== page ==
A couple of weeks ago I shared a new hair product I was trying to help achieve silky soft straight hair. I did a quick run through of how I dry my hair straight in addition to the products but wanted to go into a little more detail with pictures to show you how I dry my hair straight. It’s one thing I get asked the most about, my hair, so here goes!
My hair is naturally wavy but a little curly, but then not all at the same time. It’s a bit of a hot mess when it’s air dried so I’m unfortunately a slave to my blowdryer and other hair tools. Over the years I’ve mastered blowing my hair straight and not needing to rely heavily on my straightener as much. This whole process only takes about 15 minutes I’d say. I have a ton of thick hair so I’d say that’s a pretty quick blowout and yours may be even less! Here’s how I do it.
How To Get A Straight Blowout At Home
First let’s start with the shampoo/conditioner. I have a collection of hair products I shampoo and condition with. From Living Proof, to ORIBE, HUSK and Pantene. I have a huge range in my shower and I just sort of rotate through. Living Proof, I will say, is probably my number one favorite for not only shampoo and conditioner but also hair products like their texture spray and anti-humidity spray. I don’t swear by one particular shampoo or conditioner though and love all of the above for different reasons.
With wet hair, I then use a wide tooth comb to get the knots out. Always start at the bottom and work your way up to not pull your knots too tight from top to bottom. Wet hair is delicate, so a wide tooth comb is key. For products, I actually don’t use any. I used to use Morocconoil every single time. But after speaking to my beautician and asking how to achieve big messy hair (because that’s my favorite kind of hair) she said to stop using that because it’s weighing it down and doing the opposite I was trying to achieve. So sometimes, just sometimes, if I know I’m going for a sleek straight look, I may add a little bit of this to my ends. I also do like the Aveda Phomollient but not really sure if it really does anything. Nothing life changing so I won’t be re-upping when it runs out.
I then dry it with a blowdryer (I use this one and love it) and tousle it with my hands until it’s about 50-60% dry. Next, I use the Denman brush to dry it to about 90%. I try to break it into sections with my hands and pull the hair out and under to help it from flipping out. Once it’s to about 90% dry, I then take out a square brush. It’s like a round brush, but it has 4 sides, a square. Duh. I like using a square brush because it helps to get my hair straight, without too much of a flip at the bottom. To me, this brush is key! With this step, I’ll end up putting my hair into sections with a clip starting with the bottom and working my way to the top.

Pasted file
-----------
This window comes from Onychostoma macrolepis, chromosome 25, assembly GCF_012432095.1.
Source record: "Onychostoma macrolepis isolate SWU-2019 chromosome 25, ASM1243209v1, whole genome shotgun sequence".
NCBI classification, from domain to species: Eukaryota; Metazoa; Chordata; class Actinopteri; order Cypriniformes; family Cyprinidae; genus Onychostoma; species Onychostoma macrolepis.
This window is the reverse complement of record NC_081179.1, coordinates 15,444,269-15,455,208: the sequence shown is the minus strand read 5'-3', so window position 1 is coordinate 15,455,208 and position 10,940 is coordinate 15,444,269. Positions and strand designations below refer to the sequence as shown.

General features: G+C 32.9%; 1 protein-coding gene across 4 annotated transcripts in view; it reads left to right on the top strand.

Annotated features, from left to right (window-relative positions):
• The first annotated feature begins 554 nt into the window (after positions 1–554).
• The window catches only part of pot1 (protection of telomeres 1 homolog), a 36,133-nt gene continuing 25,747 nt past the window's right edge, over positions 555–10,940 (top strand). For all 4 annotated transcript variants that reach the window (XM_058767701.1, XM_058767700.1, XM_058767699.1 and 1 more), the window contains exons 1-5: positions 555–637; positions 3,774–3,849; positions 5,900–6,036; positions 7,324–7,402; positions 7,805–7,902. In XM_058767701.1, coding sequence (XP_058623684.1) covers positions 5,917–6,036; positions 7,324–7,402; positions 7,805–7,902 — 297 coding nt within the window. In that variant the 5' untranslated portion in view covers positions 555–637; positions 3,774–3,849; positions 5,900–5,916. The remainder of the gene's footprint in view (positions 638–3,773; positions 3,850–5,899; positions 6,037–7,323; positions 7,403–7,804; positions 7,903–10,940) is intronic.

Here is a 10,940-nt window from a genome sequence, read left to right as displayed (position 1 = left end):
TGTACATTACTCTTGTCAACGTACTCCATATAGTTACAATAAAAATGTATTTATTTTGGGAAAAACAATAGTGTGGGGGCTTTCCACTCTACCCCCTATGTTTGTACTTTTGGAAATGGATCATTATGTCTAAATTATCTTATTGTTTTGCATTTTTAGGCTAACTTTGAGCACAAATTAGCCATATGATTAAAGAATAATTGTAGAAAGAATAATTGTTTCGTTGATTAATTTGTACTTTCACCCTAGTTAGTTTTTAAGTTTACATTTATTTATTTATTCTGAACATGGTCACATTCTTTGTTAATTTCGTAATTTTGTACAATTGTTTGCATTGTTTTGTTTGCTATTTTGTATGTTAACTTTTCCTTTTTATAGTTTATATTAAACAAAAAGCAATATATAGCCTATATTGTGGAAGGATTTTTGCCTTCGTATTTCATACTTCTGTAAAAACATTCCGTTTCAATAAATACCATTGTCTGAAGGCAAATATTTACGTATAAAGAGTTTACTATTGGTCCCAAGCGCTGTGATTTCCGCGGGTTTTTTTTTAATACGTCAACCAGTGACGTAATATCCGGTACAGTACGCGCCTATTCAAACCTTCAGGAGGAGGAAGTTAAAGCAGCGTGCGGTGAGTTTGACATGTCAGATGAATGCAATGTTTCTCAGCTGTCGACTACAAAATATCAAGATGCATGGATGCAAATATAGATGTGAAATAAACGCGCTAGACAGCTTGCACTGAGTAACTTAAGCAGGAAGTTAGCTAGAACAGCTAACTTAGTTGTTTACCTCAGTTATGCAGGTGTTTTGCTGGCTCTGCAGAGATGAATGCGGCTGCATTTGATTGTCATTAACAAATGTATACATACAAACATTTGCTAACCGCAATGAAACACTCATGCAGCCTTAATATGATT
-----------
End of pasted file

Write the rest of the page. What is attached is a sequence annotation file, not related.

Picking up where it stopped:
Once this is done, my hair is usually pretty straight and sleek. You can see that in the above photo. I then touch up a few pieces with my straightener (I use an FHI straightener). Always start with the bottom of your hair. Unlike curling, straightening your hair really starts with a good foundation of straight hair. So starting with the very very bottom layers and working your way up is the way to go to ensure it all falls perfectly. For me, doing the very bottom first, then just touching up from there, is enough for my hair. I rarely ever go piece by piece through my whole head of hair with a straightener. This is thanks to a great blowout.
To finish, I spray with hairspray, sometimes some anti-humidity spray depending on the weather, and then you’re good to go!
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Photos by Sydney Bruton Photography
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